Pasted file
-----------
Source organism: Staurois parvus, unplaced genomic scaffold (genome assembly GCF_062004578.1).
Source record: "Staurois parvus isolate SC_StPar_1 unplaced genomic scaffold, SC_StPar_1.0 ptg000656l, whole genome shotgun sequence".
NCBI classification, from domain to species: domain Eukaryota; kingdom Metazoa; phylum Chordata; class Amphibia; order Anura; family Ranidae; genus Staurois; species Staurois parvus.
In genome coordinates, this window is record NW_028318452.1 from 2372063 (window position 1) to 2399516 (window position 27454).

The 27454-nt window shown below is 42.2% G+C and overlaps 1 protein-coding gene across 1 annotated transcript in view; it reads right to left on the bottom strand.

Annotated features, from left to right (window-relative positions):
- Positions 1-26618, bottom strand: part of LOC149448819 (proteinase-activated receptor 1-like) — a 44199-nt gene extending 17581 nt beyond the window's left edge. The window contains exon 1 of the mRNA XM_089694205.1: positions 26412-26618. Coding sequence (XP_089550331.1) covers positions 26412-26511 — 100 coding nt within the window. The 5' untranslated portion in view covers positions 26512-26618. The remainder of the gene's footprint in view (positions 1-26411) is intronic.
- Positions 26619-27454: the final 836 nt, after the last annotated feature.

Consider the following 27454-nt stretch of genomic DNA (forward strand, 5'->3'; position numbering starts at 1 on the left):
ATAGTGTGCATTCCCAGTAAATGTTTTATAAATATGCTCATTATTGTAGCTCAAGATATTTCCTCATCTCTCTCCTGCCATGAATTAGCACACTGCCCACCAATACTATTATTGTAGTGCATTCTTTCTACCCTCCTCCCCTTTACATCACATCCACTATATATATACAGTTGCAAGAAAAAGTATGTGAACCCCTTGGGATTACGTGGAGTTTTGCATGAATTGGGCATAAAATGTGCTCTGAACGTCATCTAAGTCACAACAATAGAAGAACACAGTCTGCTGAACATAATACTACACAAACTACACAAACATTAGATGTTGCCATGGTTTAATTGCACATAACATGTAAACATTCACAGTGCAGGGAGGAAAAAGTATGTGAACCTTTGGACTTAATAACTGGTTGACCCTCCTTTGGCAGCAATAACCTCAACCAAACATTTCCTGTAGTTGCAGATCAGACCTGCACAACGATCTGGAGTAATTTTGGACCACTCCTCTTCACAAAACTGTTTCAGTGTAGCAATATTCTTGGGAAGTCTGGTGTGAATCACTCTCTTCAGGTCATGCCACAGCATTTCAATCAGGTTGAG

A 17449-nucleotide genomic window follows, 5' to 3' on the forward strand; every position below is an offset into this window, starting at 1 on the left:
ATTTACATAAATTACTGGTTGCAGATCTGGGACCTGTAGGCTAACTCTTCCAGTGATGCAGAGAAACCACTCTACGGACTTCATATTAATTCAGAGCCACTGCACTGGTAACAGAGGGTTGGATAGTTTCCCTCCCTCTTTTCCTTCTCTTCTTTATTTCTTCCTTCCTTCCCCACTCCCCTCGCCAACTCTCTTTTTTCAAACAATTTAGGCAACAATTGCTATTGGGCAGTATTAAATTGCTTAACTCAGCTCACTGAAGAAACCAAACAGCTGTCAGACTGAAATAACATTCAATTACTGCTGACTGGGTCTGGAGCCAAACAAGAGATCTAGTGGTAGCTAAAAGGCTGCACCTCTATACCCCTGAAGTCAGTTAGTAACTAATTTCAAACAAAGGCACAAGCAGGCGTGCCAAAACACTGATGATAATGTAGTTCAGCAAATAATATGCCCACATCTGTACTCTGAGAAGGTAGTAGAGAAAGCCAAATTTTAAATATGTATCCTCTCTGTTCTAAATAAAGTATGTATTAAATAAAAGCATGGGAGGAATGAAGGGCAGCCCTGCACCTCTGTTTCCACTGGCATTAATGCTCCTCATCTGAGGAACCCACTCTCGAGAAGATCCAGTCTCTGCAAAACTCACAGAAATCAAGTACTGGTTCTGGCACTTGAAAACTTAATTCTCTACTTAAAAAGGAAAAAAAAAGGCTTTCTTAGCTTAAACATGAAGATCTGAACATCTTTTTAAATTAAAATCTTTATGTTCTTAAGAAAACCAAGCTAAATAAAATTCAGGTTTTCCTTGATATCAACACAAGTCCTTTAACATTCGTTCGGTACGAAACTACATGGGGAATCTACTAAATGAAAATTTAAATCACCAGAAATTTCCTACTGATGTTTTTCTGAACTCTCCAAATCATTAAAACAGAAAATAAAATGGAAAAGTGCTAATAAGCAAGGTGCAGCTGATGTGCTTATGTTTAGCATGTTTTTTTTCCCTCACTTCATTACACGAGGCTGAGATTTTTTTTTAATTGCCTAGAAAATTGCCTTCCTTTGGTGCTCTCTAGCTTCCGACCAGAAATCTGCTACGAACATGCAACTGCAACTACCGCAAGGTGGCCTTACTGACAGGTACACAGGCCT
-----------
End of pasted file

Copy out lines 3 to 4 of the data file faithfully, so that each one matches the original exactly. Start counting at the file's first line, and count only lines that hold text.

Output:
NCBI classification, from domain to species: domain Eukaryota; kingdom Metazoa; phylum Chordata; class Amphibia; order Anura; family Ranidae; genus Staurois; species Staurois parvus.
In genome coordinates, this window is record NW_028318452.1 from 2372063 (window position 1) to 2399516 (window position 27454).